Review Summary: Wot?...
Halifax indie rockers Wot Gorilla are a strange beast. A veritable Frankenstein’s monster of sorts, one can hear a plethora of other bands in their sound, from Tides of Man, Arctic Monkeys, Ghosts and Vodka, even Coheed and Cambria. This channeling of different sounds may or may not be intentional but one thing is certain, it’s mighty impressive and a pleasing experience to listen to. This brand of indie style math rock is tried and true yet Wot Gorilla adds more than enough wrinkles in the formula for the listener to warrant an earnest listen while simultaneously not alienating fans of the genre.
The band incorporates a unique style of mathy noodling with prog-esque interludes a la Between the Buried and Me to produce a very novel sound. While the epic conclusion “Snow White” is the greatest example of this fresh sound, songs like “Afraid of the Dark” and “Holy B’Jesus” also showcase this dynamic well. Due to the impact these moments have within the record, impatience can set in waiting for the next instance to occur but this can hardly be called a negative against the record. The instruments are all well-played and fairly technical with plenty of the start-stop moments and time signature changes that math-rock is known for. The guitars for the most part have no distortion and save for the rare breakdown, have the job of carrying you briskly and seamlessly through the songs. The bass and drums are also handled extremely well, particularly in songs like “Suspects” that has every instrument taking the spotlight at one time or another.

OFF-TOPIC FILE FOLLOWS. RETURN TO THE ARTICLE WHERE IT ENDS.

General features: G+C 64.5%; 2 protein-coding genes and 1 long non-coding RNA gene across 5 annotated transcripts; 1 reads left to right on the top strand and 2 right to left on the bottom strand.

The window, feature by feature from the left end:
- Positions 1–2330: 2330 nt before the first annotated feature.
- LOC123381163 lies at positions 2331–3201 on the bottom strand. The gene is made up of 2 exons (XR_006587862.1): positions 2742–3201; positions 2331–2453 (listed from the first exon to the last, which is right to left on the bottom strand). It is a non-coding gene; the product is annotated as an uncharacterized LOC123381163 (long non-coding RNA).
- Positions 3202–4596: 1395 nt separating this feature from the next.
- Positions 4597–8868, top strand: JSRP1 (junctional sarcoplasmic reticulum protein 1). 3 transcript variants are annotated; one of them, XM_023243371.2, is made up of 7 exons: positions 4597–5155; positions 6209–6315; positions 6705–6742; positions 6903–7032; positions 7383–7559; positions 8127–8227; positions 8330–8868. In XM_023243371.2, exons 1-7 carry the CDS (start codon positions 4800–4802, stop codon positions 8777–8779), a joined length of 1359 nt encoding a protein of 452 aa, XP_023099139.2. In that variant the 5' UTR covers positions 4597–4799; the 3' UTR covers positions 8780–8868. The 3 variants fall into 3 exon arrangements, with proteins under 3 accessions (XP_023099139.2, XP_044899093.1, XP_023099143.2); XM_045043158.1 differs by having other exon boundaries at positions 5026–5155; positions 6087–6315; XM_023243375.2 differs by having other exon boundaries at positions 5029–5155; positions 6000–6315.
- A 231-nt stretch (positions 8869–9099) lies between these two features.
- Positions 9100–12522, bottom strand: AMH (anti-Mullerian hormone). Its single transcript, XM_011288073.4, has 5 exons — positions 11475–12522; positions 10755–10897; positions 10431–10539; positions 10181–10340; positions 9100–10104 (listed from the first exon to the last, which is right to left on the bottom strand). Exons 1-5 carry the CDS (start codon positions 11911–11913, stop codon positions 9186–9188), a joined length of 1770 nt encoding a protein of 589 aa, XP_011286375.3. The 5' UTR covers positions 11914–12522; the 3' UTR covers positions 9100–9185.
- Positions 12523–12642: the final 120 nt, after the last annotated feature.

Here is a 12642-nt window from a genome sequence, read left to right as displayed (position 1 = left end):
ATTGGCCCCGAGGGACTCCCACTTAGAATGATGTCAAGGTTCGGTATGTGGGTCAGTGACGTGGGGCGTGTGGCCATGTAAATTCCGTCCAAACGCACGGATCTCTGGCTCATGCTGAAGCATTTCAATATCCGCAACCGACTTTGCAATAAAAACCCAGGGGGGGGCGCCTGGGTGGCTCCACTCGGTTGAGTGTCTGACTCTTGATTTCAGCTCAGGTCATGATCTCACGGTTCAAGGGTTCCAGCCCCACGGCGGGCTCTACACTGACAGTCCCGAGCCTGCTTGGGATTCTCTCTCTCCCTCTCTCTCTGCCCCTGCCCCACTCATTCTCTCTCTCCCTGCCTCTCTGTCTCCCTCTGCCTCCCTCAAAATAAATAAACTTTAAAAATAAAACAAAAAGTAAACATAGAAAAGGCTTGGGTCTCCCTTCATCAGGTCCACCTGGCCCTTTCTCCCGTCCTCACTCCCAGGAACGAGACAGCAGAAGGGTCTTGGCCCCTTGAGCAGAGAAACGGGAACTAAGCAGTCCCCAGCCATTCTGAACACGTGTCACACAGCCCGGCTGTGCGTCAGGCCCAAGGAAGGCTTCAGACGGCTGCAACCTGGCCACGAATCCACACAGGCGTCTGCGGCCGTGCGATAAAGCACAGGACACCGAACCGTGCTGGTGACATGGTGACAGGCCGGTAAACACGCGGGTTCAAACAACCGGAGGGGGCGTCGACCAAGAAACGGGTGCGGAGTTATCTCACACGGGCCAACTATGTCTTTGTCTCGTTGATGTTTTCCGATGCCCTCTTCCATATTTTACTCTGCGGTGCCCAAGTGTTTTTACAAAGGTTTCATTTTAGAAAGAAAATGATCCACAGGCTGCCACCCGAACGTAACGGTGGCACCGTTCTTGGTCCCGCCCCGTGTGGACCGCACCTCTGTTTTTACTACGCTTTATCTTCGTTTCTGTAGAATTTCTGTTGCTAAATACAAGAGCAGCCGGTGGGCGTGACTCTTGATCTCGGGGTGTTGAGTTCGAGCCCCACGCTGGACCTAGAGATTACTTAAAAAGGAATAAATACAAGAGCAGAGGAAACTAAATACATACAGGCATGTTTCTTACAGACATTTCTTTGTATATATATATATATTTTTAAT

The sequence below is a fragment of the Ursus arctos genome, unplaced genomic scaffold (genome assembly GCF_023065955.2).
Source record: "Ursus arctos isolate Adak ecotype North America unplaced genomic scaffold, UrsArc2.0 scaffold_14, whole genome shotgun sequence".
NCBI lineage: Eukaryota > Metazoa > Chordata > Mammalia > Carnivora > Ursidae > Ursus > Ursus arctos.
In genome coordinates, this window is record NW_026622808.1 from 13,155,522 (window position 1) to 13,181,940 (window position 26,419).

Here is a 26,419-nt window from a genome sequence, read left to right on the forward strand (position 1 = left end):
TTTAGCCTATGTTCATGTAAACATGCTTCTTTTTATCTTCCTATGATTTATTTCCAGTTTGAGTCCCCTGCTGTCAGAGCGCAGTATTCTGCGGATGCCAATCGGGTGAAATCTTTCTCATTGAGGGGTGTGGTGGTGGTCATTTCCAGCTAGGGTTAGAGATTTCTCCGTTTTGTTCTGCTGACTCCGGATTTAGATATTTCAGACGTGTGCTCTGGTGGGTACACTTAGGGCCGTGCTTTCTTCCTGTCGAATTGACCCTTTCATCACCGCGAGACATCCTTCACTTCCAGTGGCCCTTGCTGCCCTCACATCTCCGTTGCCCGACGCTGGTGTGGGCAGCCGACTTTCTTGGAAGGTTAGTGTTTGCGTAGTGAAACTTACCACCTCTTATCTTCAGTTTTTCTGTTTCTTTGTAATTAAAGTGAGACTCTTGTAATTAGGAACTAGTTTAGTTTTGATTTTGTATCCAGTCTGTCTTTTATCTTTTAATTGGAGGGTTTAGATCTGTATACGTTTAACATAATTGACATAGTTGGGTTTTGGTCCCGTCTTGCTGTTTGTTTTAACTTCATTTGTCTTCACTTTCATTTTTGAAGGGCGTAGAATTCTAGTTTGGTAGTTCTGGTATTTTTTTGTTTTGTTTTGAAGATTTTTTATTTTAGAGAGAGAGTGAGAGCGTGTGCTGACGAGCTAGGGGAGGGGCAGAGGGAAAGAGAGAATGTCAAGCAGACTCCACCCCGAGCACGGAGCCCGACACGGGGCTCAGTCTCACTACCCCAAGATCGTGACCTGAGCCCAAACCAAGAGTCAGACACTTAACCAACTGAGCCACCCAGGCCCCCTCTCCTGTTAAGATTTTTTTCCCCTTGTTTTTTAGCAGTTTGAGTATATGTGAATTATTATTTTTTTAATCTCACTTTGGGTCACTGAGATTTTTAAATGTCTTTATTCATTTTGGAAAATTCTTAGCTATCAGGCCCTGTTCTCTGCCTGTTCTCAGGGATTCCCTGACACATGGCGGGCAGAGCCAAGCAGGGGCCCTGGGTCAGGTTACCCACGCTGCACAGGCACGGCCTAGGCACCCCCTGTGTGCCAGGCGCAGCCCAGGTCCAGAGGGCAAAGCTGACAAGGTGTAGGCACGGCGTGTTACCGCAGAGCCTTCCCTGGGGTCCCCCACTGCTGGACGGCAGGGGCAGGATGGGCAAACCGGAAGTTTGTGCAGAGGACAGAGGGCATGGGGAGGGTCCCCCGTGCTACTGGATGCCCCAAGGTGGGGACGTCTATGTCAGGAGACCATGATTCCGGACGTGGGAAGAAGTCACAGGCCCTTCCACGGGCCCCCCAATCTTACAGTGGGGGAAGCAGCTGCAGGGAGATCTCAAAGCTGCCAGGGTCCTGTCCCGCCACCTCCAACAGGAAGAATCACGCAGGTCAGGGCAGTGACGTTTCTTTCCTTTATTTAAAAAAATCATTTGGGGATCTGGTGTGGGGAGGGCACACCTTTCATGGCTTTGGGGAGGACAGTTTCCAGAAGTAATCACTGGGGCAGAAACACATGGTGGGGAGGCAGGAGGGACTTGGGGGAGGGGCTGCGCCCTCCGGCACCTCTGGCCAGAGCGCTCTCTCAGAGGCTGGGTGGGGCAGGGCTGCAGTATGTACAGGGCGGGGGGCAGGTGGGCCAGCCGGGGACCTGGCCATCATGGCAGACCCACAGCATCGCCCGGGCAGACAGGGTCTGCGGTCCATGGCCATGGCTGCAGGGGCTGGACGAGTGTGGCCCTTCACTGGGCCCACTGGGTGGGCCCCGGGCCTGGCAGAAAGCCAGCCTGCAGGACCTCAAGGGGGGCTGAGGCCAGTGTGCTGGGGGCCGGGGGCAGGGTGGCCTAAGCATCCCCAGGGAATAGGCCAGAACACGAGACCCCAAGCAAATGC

The vocalist is the part of the band most reminiscent of Coheed and Cambria. Both of them hold the jobs of both guitarist and lead singer as well as sport the higher pitched voices and use similar melodies at times. This can be very hit or miss to some listeners but the vocals never get screechy or whiny. A very pleasant surprise comes at the end of “Snow White” which shows off the only screaming section of the record which is well executed yet only having one screaming section in the whole record can make this one seem out of place.
Not much wrong can be said about Wot Gorilla’s debut LP. From the excellent instrumentation to the novelty of the music itself, this record has a lot going for it and shows nothing but upside for the band. Historically progressive math rock such as this has had the adjectives “pretentious” or “artificial” thrown at it a lot with its long periods of noodling guitars played in a perceived attempt to sound technical. While Kebnekaise
has these periods, they can hardly be called artificial as the energy is evident throughout the entire record, and as everyone knows, energy is the most important ingredient in making good music.